Concentrations of IAA above 2.3 μM also showed a reduction in the rate of multiplication. When NAA was used instead of IAA, shoot bud induction and its growth were decreased, whereas the rhizogenic response was maximum compared to all other treatments. However, with this PGR combination, the shoots appeared to be healthier compared to other PGR treatments. Despite the promotive effect of cytokinins, shoot regeneration frequency was not improved significantly in BA and KN combinations. The rate of multiplication in treatments with BA and KN was intermediate between treatments with BA+IAA and BA+NAA.
Root initiation was observed after 25-30 days of incubation and the simultaneous formation of shoots and roots were observed in all treatments regardless of the concentration of the PGRs used.
|Fig. 4:||Effect of gelling agent on morphogenic response of C. haritha after 6 wk of culture on MS + 30.0 g L-1 sucrose + 1.0 mg L-1 BA + 0.5 mg L-1 IAA and pH 5.7. Vertical bars are mean±SE|
As compared with IAA, the response to NAA treatment of explants was better (Table 1). The best rooting response with an average of 28 roots was observed when the explants were treated with BA (4.4 μM) and NAA (5.4 μM).
Effect of basal media: Experiments to ascertain the effect of selected nutrient formulations revealed visible variability on in vitro responses in C. haritha. The use of relatively low salt formulations especially Whites medium showed least response with regard to shoot growth and rooting. The shoots were also weak with narrow leaves in these formulations compared to shoots obtained on MS medium. About 35 and 40% of the explants initiated more than 2 shoots in Mitra and Whites basal media respectively while 80% developed 5 shoots or above on MS medium with the same PGR regime. The best shoot multiplication response of an average of 10.8 shoots and moderate rooting (11.3 roots) were recorded on MS basal medium supplemented with BA (4.4 μM), IAA (2.9 μM) and sucrose (30.0 g L-1), proving its suitability as basal nutrient formulation for the in vitro multiplication of C. haritha system (Fig. 2). Though the shoot growth and rooting were better in Mitra medium than other formulations, shoot production was significantly reduced (Fig. 1C). The explants also showed reduced multiplication in both Nitsch (Fig. 1D) and Whites (Fig. 1E) formulations.
Effect of pH: Of the different levels of pH tested, 5.5 was found best for the induction of multiple shoots, with a mean number of 11.1 shoots. An alteration from this optimum pH showed an unfavourable response and reduced the rate of multiplication (Fig. 3). The explants incubated at various pH levels did not show significant difference in shoot elongation while slight incremental effect of rooting response was recorded when the pH was enhanced from 5.5 to 6.1. At lower pH level (5.3) the shoots were weak compared to the regenerants from 5.5 and above.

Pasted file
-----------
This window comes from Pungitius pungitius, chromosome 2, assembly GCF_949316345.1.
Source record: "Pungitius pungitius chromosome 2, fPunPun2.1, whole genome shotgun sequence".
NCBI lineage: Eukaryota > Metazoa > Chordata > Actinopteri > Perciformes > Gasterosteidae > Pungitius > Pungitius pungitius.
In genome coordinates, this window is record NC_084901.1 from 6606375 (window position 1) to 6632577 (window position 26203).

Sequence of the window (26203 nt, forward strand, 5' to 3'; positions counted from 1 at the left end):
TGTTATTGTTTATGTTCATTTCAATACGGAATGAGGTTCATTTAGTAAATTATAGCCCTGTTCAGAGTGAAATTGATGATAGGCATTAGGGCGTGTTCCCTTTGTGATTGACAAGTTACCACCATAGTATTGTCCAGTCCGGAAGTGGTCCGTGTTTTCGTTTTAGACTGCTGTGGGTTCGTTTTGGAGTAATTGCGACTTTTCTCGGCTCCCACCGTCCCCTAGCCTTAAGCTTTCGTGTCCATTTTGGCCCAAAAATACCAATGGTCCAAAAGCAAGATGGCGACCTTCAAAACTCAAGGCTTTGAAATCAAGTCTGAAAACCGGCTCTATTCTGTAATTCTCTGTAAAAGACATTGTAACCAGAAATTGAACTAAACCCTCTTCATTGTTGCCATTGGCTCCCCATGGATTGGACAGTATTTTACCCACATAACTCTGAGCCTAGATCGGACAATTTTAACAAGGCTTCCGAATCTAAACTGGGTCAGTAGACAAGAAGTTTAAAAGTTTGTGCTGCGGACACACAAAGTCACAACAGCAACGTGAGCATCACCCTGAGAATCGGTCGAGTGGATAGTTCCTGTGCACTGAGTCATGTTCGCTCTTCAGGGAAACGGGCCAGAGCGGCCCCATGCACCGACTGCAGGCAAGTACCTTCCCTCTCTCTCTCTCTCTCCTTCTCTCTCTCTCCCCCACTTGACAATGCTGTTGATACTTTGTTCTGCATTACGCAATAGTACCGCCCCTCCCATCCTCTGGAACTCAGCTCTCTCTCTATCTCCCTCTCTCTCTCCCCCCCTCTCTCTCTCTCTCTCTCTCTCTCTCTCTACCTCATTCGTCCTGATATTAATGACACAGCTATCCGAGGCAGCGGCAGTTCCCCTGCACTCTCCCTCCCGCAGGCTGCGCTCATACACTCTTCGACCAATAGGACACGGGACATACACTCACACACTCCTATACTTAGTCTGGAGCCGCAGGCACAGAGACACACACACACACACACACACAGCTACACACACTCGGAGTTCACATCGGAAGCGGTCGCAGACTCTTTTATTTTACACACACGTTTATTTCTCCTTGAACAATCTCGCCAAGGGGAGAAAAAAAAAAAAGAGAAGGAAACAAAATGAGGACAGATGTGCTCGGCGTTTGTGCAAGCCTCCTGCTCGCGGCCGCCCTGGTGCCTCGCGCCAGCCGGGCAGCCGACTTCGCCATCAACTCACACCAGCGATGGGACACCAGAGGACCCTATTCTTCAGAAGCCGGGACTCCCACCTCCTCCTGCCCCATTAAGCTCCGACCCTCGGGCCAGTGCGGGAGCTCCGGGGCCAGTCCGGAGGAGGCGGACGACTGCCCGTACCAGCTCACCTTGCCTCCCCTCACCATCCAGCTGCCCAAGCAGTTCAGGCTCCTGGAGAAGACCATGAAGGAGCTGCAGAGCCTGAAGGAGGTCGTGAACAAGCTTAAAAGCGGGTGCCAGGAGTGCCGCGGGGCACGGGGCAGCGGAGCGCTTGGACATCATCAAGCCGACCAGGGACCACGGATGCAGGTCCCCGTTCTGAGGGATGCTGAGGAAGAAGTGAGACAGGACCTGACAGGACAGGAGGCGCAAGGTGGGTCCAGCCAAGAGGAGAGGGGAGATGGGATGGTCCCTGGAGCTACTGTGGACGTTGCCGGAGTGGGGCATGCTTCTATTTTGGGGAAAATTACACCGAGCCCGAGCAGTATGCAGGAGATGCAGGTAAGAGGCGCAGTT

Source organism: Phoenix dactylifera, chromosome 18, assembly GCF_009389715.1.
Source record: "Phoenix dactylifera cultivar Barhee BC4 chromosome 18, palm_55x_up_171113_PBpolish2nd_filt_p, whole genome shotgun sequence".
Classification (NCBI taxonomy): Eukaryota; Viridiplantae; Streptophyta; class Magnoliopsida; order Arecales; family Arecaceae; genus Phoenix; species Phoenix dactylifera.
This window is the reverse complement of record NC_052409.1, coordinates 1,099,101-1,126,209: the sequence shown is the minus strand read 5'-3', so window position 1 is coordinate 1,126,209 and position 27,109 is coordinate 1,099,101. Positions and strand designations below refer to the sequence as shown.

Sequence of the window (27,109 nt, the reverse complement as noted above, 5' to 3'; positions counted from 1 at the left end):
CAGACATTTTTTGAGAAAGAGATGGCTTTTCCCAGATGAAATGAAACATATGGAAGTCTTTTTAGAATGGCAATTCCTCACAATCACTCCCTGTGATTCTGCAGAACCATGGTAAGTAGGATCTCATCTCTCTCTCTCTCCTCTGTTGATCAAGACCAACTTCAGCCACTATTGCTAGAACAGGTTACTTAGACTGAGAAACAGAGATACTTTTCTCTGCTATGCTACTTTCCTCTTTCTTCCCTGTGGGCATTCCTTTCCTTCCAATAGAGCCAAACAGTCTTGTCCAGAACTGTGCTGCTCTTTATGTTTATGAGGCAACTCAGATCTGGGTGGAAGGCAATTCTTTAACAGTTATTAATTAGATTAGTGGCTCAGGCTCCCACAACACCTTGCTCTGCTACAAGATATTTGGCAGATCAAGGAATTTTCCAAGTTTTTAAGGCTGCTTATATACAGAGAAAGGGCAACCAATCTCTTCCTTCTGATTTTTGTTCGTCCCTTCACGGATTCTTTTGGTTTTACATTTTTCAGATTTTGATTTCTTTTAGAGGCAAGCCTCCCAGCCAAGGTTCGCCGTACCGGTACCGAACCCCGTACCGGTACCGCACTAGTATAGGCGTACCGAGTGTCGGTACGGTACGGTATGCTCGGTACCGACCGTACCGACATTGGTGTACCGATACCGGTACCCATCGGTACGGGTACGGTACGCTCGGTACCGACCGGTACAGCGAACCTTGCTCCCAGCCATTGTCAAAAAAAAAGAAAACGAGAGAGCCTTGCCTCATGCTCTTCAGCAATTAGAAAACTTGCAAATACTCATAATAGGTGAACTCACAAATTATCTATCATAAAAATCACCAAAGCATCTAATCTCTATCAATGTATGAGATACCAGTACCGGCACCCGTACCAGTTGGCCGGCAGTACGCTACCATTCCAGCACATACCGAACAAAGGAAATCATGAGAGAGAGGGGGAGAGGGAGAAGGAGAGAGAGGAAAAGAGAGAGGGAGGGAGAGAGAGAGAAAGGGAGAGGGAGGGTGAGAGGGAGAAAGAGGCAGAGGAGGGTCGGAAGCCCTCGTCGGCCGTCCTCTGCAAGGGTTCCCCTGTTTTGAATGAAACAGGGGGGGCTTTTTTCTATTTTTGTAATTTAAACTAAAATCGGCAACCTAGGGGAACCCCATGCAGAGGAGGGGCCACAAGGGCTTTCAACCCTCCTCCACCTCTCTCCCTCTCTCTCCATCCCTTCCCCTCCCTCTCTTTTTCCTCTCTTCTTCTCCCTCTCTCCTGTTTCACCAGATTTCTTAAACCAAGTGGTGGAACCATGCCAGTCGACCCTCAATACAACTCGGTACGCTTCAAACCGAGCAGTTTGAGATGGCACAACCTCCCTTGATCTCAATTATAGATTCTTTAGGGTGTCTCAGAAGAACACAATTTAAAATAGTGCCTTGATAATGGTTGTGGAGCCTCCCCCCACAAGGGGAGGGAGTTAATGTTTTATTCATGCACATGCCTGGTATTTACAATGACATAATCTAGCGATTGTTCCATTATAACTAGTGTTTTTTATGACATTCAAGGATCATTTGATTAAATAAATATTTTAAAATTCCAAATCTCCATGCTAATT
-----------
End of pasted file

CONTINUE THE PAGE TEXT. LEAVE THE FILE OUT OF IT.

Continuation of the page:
Effect of agar: In agar free media, sizeable difference in shoot multiplication, shoot elongation and rooting were detected in C. haritha (Fig. 4), besides, showing healthy shoot and root growth. The medium containing a low concentration of agar (4.0 g L-1) supported shoot elongation, but exhibited a low frequency of axillary shoot formation. With an increase in the level of agar to 7.0 g L-1 in the medium, the number of adventitious shoots and roots also increased to 10.8 and 11.3 respectively, while shoot growth was reduced. With further increased level of agar (10.0 g L-1), the explants showed reduced growth and development of shoots from rhizome explants. Furthermore, rhizogenic response from the neo formed shoots was also enhanced.
Greenhouse transfer: About 90% of the shoots survived in non-sterile potting mixture. But most of the shoots below 2.0 cm perished mostly due to necrosis or decay. The plantlets isolated from the clumps after 60 day of hardening showed a survival rate of 98% after 4 weeks of repotting. After 35-45 days of transfer, new leaves were also developed from the in vitro shoots (Fig. 1F).
Morphogenic responses vary with different combinations of PGRs. In C. haritha, the use of whole explants after shoot initiation always showed less response than LS explants, regardless of the culture media used. This is in agreement with the results reported in Allium wallichii Kunth. (Warwrosch et al., 2001), Narcissus sp. (Squires and Langton, 1990) or Yucca glauca (Bentz et al., 1988). In the present study, the combination of two PGRs was found to be more effective than when used singly. Similar results were observed in Kaempferia galanga (Vincent et al., 1992) and in K. rotunda (Anand et al., 1997). A combination of BA (4.4 μM) and IAA (2.9 μM) was found to be most effective in C. haritha for shoot multiplication. The effect of BA along with IAA on multiple shoot induction was also reported in Alpinia calcarata (Agretious et al., 1996) and A. galanga (Anand and Hariharan, 1997) whereas in Curcuma amada (Prakash et al, 2004) and in C. longa (Salvi et al., 2002) a combination of BA+NAA produced best results, while in K. galanga (Vincent et al., 1992) a combination of BA and KN gives increased shoot number. In the present investigation, higher concentrations of BA reduced the frequency of shoot induction. This was in agreement with the studies in K. rotunda (Anand et al., 1997). Copious root formation, obtained along with the shoots were observed in many zingibers like, turmeric and ginger (Balachandran et al., 1990) Paracautleya bhatii (Rai and Thoyajaksha, 2001) and Alpinia galanga (Barthakur et al., 1999). The present study also confirms the same results. According to Agretious et al. (1996) it may be due to the root inducing factors which are intrinsic in the rhizomes of rhizomatous plants.